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Open baffle speakers? - Page 3

post #61 of 72
I've been perusing this thread from the beginning and for the life of me cannot understand why no one has referenced Hawthorne Audio and their magnificent purpose-built 10" and 15" drivers and associated electronics for OB audio, which can be had on a DIY basis or supplied with baffles built by them. Darrel Hawthorne is probably one of the field's great innovators and his working relationship with Eminence Corp has produced the industry's best OB drivers. If you want bass, HA has that too, in the form of low-frequency bi-amped "augmented" drivers, called Augies, although from my own experience the resonant frequency of it's full-range concentric drivers is sufficient to satisfy all but the most demanding bass freaks in most listening rooms. As an added plus, they have a terrific bunch of people on their forums, as well as a "hall of fame" thread showing some of the speakers built by users of their equipment. Go here: http://hawthorneaudio.us
post #62 of 72
WMC1, I think Hawthorne has placed themselves in a very difficult position amongst technical groups like this one by choosing not to provide any measurements. I understand their reasoning for not doing so, but still. One must decide to try Hawthorne based almost exclusively on the rapturous endorsements by people on their forums, and that's a tough sell for this crowd. For folks of a more "subjectivist" (for lack of a better term) leaning, maybe less of an issue.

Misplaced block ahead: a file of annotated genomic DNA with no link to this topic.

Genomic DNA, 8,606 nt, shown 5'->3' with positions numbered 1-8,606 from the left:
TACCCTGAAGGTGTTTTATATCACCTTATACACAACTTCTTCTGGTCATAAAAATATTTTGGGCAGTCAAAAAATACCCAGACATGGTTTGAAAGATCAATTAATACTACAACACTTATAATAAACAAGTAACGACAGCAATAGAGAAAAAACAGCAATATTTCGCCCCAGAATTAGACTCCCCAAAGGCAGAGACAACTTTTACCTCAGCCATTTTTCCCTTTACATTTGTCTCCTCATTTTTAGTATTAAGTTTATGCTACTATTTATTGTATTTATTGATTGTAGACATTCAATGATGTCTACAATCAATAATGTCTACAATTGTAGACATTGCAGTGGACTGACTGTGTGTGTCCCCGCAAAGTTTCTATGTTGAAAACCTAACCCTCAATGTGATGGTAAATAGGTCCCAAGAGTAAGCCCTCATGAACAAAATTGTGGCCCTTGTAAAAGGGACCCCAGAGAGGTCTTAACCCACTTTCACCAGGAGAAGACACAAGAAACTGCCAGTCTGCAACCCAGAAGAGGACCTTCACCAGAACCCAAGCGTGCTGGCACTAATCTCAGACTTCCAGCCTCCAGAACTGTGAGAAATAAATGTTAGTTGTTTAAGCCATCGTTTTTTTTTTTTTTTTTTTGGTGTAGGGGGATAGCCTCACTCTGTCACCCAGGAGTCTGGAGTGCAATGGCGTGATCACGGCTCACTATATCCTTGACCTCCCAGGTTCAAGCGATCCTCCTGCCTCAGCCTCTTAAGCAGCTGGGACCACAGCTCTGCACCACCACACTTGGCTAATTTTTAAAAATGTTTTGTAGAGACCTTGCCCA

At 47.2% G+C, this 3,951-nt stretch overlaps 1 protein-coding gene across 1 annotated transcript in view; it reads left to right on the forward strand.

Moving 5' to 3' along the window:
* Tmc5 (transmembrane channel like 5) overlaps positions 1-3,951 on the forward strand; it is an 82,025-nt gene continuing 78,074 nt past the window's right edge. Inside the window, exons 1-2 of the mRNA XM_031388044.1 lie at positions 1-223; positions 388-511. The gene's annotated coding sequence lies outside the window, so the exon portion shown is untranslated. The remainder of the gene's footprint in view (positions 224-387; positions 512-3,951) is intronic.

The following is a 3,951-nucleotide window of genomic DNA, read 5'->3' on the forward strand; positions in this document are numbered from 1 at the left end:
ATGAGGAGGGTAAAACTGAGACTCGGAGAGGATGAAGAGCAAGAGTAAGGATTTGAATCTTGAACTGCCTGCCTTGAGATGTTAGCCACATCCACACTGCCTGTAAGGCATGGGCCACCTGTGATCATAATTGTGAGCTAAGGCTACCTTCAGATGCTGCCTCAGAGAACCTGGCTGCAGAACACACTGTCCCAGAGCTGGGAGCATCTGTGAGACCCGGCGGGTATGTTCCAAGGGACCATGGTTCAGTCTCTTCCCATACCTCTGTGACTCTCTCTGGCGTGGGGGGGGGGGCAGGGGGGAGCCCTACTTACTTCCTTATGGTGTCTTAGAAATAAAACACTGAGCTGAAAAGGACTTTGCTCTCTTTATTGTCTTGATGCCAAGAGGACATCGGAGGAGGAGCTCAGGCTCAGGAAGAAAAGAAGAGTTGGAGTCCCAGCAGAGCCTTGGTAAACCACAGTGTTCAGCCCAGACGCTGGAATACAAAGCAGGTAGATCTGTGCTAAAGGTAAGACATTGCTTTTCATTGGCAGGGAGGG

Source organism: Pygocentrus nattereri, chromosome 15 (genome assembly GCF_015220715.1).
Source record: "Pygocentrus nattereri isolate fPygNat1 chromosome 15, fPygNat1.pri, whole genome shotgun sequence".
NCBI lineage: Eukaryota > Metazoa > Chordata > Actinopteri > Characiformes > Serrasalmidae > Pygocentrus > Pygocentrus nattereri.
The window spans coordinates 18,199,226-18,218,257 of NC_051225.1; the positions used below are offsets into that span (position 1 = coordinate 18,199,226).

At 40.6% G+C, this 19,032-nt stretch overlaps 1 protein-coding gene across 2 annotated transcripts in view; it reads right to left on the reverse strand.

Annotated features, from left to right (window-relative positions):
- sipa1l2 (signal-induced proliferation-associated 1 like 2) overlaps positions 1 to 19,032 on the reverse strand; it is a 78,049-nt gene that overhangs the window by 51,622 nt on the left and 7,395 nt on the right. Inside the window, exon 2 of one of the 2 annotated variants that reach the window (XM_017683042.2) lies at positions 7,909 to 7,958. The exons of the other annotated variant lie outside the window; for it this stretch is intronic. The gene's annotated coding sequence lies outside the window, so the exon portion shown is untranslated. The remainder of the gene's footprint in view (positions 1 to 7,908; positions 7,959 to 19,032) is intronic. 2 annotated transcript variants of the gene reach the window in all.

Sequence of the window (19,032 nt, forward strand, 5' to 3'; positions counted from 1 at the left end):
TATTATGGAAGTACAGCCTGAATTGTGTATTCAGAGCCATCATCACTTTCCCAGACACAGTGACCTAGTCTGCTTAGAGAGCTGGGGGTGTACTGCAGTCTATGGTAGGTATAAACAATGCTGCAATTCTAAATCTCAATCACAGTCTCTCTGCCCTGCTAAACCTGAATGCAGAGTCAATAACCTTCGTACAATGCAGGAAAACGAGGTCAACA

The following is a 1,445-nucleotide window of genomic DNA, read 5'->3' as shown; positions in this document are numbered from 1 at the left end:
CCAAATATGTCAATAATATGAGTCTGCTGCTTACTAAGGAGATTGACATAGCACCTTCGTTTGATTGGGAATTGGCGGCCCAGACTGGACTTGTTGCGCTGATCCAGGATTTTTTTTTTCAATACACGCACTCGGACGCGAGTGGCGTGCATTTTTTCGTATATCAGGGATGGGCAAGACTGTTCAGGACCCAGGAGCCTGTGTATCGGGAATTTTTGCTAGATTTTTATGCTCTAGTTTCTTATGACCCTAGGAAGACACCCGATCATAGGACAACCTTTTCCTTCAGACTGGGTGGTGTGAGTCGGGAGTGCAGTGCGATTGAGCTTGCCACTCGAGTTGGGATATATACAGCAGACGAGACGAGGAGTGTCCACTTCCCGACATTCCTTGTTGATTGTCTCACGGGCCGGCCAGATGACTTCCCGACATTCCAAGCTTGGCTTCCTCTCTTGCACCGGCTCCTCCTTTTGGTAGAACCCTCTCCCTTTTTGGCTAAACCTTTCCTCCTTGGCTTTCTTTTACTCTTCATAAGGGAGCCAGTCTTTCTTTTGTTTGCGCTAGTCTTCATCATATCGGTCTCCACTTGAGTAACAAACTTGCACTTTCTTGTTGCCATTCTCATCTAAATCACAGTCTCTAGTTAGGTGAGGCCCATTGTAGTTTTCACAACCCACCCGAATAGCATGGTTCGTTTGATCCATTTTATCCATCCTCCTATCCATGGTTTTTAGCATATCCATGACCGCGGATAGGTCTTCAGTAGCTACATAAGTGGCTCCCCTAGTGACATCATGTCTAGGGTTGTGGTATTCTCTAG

post #63 of 72
Quote:
Originally Posted by antisuck View Post

WMC1, I think Hawthorne has placed themselves in a very difficult position amongst technical groups like this one by choosing not to provide any measurements.
Realistically, they can't, since the room is even more responsible for the result than with other speaker alignments. Half-space anechoic with OB would be irrelevant.
post #64 of 72
Quote:
Originally Posted by Bill Fitzmaurice View Post

Realistically, they can't, since the room is even more responsible for the result than with other speaker alignments. Half-space anechoic with OB would be irrelevant.
Yep, that's what I was referring to when I said I understand their reasons for not doing so. Still makes them a tough sell.
post #65 of 72
Yes, I suppose we don't really have an objective measure for "spaciousness," "presence," or even "sound stage," since these are by definition psychological (perceptual) terms. In such cases, it is only reasonable to listen for one's self and judge whether other's "rapturous endorsements" are consistent with one's own level of listening pleasure.
post #66 of 72
"spaciousness" is caused by late reflections. ob are good in this respect if you can move them far enough out into the room. this is why some speakers have the rear facing additional tweeter.

"sound stage" is caused by good power response from the speakers.

"presence" is usually related to frequency response in the mid-bass region. if there is a hole there, speakers will lack presense.
post #67 of 72
Quote:
Originally Posted by WMC1 View Post